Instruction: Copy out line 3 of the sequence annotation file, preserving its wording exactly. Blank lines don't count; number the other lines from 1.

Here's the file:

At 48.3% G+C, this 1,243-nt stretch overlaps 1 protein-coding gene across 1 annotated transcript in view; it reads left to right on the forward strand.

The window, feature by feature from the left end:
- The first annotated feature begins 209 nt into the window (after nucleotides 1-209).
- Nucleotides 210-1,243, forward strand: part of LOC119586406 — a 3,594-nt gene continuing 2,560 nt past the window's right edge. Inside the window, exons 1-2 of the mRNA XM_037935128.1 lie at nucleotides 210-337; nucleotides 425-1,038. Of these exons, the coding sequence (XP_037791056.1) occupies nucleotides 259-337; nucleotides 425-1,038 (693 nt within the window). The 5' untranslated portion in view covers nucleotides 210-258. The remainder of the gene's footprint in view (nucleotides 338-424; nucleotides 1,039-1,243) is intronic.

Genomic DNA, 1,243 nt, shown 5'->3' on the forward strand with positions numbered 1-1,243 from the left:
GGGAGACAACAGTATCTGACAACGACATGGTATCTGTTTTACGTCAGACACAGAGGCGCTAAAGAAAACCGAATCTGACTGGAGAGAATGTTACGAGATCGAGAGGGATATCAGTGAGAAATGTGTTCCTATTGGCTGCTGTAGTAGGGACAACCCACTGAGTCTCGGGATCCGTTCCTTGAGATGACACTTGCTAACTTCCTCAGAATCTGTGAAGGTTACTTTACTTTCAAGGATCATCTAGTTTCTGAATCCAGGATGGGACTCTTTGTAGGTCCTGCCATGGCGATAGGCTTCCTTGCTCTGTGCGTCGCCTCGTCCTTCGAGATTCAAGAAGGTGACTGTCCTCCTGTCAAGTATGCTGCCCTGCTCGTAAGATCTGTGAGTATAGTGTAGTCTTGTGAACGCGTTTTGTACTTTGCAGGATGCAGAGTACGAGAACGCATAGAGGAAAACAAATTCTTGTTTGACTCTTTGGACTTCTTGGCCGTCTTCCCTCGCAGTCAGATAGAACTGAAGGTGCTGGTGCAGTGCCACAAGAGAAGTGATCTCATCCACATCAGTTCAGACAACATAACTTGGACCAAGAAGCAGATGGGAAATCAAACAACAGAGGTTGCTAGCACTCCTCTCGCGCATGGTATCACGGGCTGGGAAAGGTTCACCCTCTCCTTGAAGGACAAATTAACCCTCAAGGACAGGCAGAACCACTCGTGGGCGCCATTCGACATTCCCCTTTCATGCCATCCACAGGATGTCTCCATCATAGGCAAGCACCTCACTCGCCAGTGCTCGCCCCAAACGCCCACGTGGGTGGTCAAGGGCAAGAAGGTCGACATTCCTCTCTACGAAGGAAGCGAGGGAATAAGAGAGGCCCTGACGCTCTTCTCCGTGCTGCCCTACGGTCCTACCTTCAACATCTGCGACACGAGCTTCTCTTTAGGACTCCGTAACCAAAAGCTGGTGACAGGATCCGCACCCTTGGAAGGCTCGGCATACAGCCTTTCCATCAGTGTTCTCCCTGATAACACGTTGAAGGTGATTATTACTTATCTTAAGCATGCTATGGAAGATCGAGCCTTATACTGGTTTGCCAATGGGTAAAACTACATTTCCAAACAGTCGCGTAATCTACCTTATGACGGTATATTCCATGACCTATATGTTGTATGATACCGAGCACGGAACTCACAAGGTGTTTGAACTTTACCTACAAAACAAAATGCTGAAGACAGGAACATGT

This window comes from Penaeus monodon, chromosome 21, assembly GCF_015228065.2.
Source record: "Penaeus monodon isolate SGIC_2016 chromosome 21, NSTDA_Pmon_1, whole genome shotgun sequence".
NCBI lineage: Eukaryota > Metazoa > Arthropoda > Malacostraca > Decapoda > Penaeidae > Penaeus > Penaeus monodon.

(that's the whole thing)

- The first annotated feature begins 209 nt into the window (after nucleotides 1-209).